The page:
Meet the B.O.A.T.

One of Brighton’s most closely guarded secrets is the existence of its open air theatre, BOAT. It’s within ten minutes walk of our house and until this week, although I had caught tantalising glimpses of it from the top of a bus, I had never been inside.

The theatre has an interesting history.  It all started with a charismatic Brighton man called Adrian Bunting, who was a construction manager by profession, a playwright by hobby and an ardent supporter of live theatre by inclination.  In the 1990s he founded Brighton’s only regular cabaret venue, the Zincbar and he had an unshakeable belief in the power and importance of live theatre.

In 2013 he was diagnosed with terminal pancreatic cancer and six weeks later he was dead. He was 47 years of age.

Knowing that he was going to die, he decided to put in train a set of events that would result in Brighton having its own open air theatre.  He gathered a group of friends together and between them they sketched out the outline of a unique amphitheatre on a former bowling green in Dyke Road Park on the outskirts of the town.  He recognised that Brighton was one of the most artistic and creative towns in the UK and he believed that it deserved its own open air space to promote live theatre to tourists and residents alike during the summer months. He donated his own savings of £18,000 to get the fundraising started and called on his friends to make his dream a reality.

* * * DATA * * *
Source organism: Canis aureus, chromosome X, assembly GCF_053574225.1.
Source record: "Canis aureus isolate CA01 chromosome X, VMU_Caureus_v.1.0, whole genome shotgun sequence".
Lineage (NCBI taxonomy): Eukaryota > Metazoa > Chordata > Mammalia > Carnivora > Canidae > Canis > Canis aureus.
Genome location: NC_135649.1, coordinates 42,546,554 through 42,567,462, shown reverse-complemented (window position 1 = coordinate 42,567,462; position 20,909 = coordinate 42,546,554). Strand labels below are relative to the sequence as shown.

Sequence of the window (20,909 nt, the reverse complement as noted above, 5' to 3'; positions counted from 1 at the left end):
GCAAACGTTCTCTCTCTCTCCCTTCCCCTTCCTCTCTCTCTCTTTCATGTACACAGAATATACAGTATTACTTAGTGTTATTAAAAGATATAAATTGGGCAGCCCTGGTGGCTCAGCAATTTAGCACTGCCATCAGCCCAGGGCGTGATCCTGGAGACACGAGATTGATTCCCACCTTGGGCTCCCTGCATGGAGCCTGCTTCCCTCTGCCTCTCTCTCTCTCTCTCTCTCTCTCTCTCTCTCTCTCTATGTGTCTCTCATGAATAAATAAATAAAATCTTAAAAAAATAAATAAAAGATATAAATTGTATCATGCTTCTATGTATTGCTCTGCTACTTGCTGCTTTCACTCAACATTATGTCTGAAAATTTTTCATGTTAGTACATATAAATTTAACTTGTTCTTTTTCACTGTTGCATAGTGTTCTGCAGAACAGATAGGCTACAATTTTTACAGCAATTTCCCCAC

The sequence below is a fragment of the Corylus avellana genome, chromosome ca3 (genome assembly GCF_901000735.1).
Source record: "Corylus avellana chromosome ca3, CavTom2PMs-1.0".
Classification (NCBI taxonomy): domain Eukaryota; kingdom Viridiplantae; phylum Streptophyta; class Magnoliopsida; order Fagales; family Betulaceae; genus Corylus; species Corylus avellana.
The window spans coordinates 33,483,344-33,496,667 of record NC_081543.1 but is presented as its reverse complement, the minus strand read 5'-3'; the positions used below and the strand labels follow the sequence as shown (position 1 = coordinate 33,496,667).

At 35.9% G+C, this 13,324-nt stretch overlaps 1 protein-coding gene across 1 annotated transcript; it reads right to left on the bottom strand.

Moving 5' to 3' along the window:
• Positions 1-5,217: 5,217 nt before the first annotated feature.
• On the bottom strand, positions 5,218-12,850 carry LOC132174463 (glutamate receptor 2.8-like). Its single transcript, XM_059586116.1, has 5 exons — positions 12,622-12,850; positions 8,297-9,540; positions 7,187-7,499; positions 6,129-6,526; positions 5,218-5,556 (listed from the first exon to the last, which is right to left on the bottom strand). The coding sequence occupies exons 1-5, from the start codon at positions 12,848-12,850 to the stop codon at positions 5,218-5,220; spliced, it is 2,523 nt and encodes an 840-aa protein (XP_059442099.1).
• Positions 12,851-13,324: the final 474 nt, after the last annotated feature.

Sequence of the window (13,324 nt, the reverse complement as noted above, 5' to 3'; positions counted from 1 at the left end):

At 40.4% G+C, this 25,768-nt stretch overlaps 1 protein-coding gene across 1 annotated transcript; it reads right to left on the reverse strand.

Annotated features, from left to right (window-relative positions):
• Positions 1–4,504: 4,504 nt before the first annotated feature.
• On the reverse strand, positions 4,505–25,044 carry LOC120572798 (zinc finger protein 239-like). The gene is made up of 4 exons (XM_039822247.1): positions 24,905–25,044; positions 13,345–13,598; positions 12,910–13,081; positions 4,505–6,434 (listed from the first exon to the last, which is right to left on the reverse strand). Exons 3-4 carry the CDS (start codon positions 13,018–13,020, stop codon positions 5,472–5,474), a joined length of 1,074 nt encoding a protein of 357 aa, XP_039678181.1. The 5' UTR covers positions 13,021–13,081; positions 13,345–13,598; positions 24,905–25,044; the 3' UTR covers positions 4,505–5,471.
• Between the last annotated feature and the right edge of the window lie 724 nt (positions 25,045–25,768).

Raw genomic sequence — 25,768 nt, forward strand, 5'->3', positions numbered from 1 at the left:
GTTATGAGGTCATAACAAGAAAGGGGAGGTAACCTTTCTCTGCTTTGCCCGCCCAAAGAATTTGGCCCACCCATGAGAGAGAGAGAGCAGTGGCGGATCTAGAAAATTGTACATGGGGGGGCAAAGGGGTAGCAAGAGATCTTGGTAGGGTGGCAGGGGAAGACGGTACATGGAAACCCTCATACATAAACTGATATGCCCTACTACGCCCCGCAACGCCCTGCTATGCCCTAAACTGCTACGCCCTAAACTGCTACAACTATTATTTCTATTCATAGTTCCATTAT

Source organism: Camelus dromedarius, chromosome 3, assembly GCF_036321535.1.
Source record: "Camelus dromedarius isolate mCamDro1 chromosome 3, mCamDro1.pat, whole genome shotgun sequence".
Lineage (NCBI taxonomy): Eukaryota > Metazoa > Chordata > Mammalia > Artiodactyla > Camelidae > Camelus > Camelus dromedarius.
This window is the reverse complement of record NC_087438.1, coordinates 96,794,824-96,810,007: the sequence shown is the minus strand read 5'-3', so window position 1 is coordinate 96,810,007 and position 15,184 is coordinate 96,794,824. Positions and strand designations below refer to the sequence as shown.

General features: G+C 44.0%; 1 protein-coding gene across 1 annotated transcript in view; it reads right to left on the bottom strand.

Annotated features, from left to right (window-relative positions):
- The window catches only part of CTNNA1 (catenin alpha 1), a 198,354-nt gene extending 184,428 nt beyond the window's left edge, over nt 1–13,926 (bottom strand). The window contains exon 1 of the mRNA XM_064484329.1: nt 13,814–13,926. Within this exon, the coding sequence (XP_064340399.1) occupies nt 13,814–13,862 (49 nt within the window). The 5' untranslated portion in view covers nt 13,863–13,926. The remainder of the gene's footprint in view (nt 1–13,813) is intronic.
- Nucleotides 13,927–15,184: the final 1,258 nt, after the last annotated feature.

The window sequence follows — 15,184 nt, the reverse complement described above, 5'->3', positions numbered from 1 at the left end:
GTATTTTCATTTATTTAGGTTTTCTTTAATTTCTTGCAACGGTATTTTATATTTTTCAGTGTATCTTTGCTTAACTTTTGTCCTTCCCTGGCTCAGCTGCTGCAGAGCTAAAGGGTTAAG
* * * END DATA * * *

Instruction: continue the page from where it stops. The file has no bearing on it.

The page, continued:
A year later, Brighton Open Air Theatre opened its gate for the first time.  The BOAT was launched.


Facilities at the BOAT are limited.  Actors have to get changed in what used to be the club house of the now defunct bowls club,  a small wooden garden shed has been erected to enable drinks to be served during performances, and the nearest toilets are miles away in the park outside the fence.

After only three years in operation, the BOAT is able to put on a full, four-month season of plays, concerts and other theatrical events, that starts in May at the time of the Brighton Festival and goes on until September. The Brighton Little Theatre was offered two performance slots this year and thus brought Frankenstein and She Stoops to Conquer to the stage.


Yes, this volunteer is vacuuming the stage.  Astroturf is wonderful stuff!


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